Personally, I found when I started my PhD that I was easily distracted. When I ran in to little chunks of empty time (while code ran, or when I got a brief bit of writer’s block, or just lost focus while reading a paper), I’d check the news, or Facebook, or my email, and then get sucked in to that. I’d spend a lot of time “working,” but the distractions meant I never was getting as much done as I wanted. For the past couple years I’ve used to block these distractions. It blocks websites, but when I really need to hunker down I also have it block my email app so that I only check it once or twice a day. I’ve found it really helpful for making me more productive when I’m at work, which means I can relax more in the evenings and weekends.

I mostly try to focus on one thing at a time, but still reserve some time to work on something else. This allows me to get a break from my main activity while working on something that will be my main activity later on.

Reward systems

Be sure to take holidays and don't feel guilty about it. Do what works for you. Try things out. Sometimes it works, sometimes it won't.


Environment is also very important to me, depending on what I'm doing. If I'm writing or reading I like to go to the library in my neighborhood where there is complete silence so I can focus. Oddly enough, the coffee shop also works for me because there is so much noise that it all counteracts each other.


Commute by bike! Almost always saves time. Also improves mental and physical health (which saves time indirectly). Managing work time is perhaps less important than managing time off. Make sure you get enough time off, and that it is is well spent doing things that make you happy and recharged for working again. Binge-watching Netflix might feel good in the moment, but can often make you feel like crap afterwards so you won’t feel rejuvenated and motivated to go back to work.


I keep myself productive and happy as a researcher by taking frequent breaks throughout the day. Besides needing to rest my eyes after looking at a screen for prolonged periods of time, that downtime gives me an extra boost of energy to finish my task at hand. This often takes the form of brewing a cup of coffee or tea, or calling my parents to check-in. In the spirit of the Pomodoro technique, I like to take a long break after 1 hour of continuous work.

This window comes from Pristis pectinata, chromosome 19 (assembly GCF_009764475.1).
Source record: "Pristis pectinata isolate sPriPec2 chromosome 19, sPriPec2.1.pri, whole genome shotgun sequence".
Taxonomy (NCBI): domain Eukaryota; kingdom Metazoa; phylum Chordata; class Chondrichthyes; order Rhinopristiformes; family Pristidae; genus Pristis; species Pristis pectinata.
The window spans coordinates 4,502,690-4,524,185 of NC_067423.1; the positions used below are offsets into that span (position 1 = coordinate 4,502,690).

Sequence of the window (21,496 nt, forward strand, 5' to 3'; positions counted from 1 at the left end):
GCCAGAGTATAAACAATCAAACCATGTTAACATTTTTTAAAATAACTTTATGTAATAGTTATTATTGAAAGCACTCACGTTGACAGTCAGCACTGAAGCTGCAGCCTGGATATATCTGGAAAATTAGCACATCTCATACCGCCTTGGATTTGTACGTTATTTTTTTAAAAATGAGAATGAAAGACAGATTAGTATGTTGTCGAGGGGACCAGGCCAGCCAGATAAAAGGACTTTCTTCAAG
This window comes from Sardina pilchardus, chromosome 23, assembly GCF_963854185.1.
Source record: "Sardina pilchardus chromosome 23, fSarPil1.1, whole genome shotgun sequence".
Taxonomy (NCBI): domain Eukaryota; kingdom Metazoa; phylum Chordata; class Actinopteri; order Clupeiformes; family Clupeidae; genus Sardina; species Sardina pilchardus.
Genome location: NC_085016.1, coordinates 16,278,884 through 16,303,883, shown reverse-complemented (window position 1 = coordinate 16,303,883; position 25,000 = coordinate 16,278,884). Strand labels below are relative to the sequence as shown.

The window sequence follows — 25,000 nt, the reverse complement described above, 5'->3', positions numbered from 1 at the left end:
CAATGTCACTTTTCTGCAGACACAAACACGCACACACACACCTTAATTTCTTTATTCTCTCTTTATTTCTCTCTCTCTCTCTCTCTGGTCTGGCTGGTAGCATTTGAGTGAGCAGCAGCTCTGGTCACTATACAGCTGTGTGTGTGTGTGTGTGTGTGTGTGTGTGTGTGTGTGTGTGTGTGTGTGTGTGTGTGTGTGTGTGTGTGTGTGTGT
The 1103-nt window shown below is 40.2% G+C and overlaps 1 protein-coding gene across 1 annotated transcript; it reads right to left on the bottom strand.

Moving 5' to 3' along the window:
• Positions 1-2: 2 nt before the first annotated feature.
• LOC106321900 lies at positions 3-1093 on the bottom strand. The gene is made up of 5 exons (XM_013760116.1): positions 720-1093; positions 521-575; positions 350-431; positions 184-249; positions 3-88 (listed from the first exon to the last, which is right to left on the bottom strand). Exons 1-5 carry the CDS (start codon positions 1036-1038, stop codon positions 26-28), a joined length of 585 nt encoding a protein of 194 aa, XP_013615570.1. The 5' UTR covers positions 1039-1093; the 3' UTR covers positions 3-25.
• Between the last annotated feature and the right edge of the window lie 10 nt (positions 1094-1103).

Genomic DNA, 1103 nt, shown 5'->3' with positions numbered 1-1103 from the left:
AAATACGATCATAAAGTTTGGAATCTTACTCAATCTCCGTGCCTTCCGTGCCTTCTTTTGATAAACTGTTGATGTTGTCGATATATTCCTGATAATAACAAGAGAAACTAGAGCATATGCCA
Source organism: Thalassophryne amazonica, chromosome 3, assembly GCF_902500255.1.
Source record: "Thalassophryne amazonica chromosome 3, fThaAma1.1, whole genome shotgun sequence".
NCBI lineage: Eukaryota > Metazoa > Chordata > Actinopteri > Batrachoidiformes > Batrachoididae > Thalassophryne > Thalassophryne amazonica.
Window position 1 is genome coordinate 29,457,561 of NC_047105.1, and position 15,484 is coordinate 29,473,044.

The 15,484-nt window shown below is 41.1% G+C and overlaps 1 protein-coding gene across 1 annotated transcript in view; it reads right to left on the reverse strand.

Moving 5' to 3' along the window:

One thing I also find important, personally, is taking a "chill" or mental health day where I watch my favorite movies and lounge around etc. I struggle with this sometimes because you feel guilty for "doing nothing" all day however doing nothing once in a while can be a good thing!

Fuck it (from Andrew's How To Be Productive Post): Go for a walk. Binge watch Game of Thrones. Read a book. Go to the climbing gym. Play guitar. Cuddle the cat (or dog). Play with the kids. Do the weekly ironing. These mental breaks will make you more efficient when you get back to work. Here is a compiled list of cool procrastination techniques of ecologists and evolutionary biologists.

Task switching

In general, switching between activities also keeps my brain stimulated and prevents me from feeling bogged down. For instance, I tend to dedicate my mornings to reading papers and answering emails, and in the afternoons I prefer to do lab work. I push forward with my morning tasks as I look forward to the exciting lab work I have planned for later on in the day.

Serial multi-task (from Andrew's How To Be Productive Post): By serial, I don’t mean do many things at the same time – unless that works for you. What I mean by serial is that, if you have multiple projects on the go, try to stay on the maximal effort-to-payoff area of the function. If one project is slowing, send it to coauthors, and work on the other projects. If one project looks like it will have a higher payoff overall (first authored papers), then work on that first.

A 25-year quest for the Holy Grail of evolutionary biology

When I started my postdoc in 1998, I think it is safe to say that the Holy Grail (or maybe Rosetta Stone) for many evolutionary biologists w...